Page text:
Westerfeld, Scott. Leviathan. New York: Simon Pulse, 2009. 440 pages. $19.99 ISBN 9781416971733
Plot Summary: In 1914, The Great War begins between the Darwinists and the Clankers. Aleksandar Ferdinand is prince of the Austro-Hungarian Empire, son of royalty and a commoner. He is disturbed one night by his tutor Otto Klopp and fencing master Count Volger. They take him out in a walker, a large walking machine, only to tell Alek that his parents were murdered. Deryn just wants to be an airman in the British Air Service. Unfortunately she's a girl and they only take on boys. However she is determined, and disguises as a boy in order to join. Alek and Deryn, from completely different worlds and different sides of The Great War, are forced together on board the great ship Leviathan.
Critical Evaluation: This is a fantastic book, full of crazy plotlines, interesting characters and beautiful illustrations. Westerfeld collaborated with illustrator Keith Thompson to move back to the time when all books were illustrated. The novel is perfectly accented by Thompson's detailed pen and ink illustrations. This alternate history is fascinating blend of steampunk, Eastern European history and adventure.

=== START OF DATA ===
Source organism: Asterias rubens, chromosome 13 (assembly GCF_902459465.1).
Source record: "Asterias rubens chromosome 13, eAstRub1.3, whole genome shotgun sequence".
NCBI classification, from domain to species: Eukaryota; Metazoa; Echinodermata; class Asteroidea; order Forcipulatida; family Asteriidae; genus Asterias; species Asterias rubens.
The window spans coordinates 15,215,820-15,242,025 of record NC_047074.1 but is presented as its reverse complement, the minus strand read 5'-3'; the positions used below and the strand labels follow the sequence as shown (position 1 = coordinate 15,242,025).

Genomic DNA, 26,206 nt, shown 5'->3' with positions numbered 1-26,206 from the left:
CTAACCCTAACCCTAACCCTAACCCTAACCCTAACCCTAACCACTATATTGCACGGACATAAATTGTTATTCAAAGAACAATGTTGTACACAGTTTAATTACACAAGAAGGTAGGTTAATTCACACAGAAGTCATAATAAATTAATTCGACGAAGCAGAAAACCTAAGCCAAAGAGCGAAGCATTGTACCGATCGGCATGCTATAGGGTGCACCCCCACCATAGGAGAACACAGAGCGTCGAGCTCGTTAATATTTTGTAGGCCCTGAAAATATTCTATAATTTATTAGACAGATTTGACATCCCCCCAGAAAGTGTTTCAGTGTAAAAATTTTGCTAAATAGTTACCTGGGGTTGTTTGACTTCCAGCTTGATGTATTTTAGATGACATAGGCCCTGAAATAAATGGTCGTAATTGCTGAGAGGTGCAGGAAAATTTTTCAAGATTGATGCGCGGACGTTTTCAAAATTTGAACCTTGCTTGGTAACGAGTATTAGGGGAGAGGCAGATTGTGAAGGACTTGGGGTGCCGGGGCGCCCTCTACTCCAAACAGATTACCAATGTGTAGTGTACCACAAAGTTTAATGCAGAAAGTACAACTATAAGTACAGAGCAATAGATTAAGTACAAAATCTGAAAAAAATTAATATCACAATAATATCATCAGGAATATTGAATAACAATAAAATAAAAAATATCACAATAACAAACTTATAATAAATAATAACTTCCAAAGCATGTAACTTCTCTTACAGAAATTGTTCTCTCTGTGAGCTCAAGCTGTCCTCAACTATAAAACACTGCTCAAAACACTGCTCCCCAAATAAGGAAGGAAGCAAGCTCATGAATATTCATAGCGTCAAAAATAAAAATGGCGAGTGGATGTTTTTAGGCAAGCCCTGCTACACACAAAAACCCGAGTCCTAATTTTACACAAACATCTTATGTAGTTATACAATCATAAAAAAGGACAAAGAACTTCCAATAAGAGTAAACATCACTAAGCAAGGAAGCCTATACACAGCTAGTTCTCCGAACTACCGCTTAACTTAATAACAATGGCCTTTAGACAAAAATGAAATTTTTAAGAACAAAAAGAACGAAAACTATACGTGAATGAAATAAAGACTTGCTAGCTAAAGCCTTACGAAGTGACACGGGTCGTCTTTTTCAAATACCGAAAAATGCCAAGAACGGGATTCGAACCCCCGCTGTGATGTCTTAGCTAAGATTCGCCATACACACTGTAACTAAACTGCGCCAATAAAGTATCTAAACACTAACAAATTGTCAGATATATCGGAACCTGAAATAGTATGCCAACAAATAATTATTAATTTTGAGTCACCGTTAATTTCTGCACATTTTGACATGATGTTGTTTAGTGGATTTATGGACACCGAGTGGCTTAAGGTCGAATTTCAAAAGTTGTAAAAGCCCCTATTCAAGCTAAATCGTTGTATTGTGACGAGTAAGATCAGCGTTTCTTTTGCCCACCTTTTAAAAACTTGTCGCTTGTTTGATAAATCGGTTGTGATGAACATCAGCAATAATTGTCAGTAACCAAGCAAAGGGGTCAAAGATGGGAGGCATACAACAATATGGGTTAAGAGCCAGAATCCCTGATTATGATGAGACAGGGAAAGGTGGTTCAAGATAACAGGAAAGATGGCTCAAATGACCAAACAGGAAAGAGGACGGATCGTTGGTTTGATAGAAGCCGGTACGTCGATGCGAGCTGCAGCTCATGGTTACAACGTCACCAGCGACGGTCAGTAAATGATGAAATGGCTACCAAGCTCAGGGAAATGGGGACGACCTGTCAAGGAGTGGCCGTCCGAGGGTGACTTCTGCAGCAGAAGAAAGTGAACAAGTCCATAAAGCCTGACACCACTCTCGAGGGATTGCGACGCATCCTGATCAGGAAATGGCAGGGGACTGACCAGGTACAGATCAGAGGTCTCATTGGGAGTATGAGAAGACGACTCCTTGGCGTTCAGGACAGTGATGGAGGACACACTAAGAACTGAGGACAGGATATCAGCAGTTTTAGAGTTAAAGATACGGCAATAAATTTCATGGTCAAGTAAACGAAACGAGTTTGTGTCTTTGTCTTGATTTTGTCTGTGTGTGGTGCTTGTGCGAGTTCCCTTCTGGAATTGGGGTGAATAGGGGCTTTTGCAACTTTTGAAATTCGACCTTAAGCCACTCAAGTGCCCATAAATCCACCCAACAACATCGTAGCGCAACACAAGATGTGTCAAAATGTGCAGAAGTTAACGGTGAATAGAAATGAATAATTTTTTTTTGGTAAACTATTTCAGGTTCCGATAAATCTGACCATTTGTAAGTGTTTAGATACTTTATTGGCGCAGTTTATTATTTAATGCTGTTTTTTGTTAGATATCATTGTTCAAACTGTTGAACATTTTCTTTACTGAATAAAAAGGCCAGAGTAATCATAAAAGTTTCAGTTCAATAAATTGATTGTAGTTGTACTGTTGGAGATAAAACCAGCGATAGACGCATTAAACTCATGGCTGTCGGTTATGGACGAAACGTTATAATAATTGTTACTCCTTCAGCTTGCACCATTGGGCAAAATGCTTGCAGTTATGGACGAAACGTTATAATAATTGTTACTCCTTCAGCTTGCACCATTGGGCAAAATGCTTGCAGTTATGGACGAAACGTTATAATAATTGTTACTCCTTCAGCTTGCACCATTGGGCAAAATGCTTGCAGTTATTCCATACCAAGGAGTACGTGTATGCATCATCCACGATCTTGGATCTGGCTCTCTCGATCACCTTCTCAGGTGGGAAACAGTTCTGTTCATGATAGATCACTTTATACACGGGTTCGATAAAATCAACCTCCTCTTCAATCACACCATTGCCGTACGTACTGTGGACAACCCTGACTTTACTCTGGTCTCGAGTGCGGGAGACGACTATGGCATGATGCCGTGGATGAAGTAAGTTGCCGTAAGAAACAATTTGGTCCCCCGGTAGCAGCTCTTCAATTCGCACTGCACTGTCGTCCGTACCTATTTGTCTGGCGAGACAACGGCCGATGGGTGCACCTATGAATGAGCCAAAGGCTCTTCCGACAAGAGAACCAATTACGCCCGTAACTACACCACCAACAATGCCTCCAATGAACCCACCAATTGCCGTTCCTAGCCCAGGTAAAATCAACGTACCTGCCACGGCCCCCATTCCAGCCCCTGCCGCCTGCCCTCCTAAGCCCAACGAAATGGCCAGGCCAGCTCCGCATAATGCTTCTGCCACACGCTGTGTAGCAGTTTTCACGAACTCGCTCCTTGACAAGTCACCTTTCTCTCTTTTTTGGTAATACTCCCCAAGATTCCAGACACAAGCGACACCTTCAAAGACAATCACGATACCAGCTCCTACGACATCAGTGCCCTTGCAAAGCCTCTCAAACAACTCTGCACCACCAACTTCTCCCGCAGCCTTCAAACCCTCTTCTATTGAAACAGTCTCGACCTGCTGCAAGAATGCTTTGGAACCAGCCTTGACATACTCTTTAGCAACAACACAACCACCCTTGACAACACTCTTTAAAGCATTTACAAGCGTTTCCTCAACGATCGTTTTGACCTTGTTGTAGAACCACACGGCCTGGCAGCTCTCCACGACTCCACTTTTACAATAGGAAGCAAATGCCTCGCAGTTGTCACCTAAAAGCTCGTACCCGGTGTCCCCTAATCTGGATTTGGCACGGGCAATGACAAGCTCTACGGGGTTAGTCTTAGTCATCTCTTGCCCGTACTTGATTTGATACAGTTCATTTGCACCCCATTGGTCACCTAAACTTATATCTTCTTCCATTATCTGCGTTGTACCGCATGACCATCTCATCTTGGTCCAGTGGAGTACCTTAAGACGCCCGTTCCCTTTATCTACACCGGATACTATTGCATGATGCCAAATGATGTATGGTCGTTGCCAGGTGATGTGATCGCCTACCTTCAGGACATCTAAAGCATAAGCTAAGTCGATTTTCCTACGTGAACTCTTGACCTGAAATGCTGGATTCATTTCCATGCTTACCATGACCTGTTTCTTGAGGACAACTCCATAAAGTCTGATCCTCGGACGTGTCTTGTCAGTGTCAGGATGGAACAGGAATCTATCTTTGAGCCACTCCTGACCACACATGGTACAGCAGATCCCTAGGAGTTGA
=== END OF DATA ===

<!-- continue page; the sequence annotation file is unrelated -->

Reader's Annotation: In an alternate 1914, Alek and Beryn are forced into each others' lives by the great war and the magnificent Leviathan.
Author Bio: Scott Westerfeld is the author of many books for young adults and adults including the Uglies series, Midnighters series and now the Leviathan series. His wife is Australian, so he spends his time alternating between New York City and Sydney, Australia.
Curriculum Ties: Not sure if this would go well with modern Eastern-European history.
Booktalking Ideas: Show the book trailer. It is one of the most extravagant book trailers I have seen and sure to spark many tweens interests.
Reading Level/Interest Age: Ages 11 and up
Reason for including: I read Uglies over the summer and loved it. As a fan of steampunk I was very excited to find out that Westerfeld was publishing a YA steampunk alternate history, with illustrations! I felt this book would appeal to tweens because of the action, sci-fi and illustrations.